This article explores the role of robots in military operations in the coming future and challenges posed by it. Military personnel believe that robots may not replace soldiers; however, as automated systems become more capable, they will certainly supplement human troops. On the ground, soldiers deploy robots to search dangerous locations, and to find and defuse roadside bombs. New models that carry weapons have already entered service. Robotic warfare is open-source warfare; enemies cannot only probe robots for technological vulnerabilities, but they can also build robots themselves. Some commanders worry that distancing soldiers from the results of their actions makes it easier to commit war crimes. Robot-based warfare might well change the types of skills the military looks for in future soldiers. While it takes years to train an F-15 pilot, drone pilots achieve comparable results with just months of training, and they pilot far cheaper aircraft. The development of robot-based warfare has been a great asset to the American military. However, there is a profound risk inherent in this technology should some other force discover a better way to employ robot warriors.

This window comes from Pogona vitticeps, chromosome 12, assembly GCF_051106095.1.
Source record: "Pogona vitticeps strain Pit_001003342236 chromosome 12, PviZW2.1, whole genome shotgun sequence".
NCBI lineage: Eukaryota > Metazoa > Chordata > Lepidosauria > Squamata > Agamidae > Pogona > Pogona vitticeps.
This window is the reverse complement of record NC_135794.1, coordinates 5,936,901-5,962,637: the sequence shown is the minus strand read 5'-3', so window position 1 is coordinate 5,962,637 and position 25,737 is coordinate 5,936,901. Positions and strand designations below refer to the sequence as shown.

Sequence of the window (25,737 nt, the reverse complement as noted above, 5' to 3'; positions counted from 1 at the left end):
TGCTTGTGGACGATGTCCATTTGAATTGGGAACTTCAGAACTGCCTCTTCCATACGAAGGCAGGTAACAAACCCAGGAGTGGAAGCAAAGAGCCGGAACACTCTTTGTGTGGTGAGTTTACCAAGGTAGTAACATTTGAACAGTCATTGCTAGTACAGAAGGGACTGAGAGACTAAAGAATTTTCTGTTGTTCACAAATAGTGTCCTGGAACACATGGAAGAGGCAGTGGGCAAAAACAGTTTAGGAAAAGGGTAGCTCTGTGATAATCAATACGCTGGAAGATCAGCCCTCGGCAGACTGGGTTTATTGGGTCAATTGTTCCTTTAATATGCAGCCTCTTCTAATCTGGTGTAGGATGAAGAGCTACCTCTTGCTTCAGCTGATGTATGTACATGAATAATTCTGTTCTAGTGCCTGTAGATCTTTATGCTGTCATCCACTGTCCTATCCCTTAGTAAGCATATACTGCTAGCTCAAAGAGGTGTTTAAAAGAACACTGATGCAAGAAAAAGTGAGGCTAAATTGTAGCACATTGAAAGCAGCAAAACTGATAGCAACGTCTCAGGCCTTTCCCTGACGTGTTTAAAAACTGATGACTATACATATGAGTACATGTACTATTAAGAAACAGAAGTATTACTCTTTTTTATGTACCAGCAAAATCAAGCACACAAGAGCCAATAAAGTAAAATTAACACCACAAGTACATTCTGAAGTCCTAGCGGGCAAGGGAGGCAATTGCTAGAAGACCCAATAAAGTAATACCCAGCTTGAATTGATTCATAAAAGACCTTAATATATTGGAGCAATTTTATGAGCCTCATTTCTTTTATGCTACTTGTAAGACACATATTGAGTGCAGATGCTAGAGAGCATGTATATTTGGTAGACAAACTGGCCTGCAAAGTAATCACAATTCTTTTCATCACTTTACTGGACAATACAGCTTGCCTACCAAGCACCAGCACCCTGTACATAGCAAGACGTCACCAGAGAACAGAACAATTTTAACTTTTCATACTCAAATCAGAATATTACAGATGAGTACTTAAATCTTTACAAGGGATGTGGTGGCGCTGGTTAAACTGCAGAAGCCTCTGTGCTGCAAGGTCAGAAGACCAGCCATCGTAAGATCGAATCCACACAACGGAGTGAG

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The Drone Warriors
Robots Pose Risks, But not the Type Envisioned in Tales of Machines Taking Over. Instead, Robots are Changing How We Humans Think About Warefare.
Alan S. Brown Associate Editor
Mechanical Engineering. Jan 2010, 132(01): 22-27 (6 pages)
Published Online: January 1, 2010
Brown, A. S. (January 1, 2010). "The Drone Warriors." ASME. Mechanical Engineering. January 2010; 132(01): 22–27. https://doi.org/10.1115/1.2010-Jan-1
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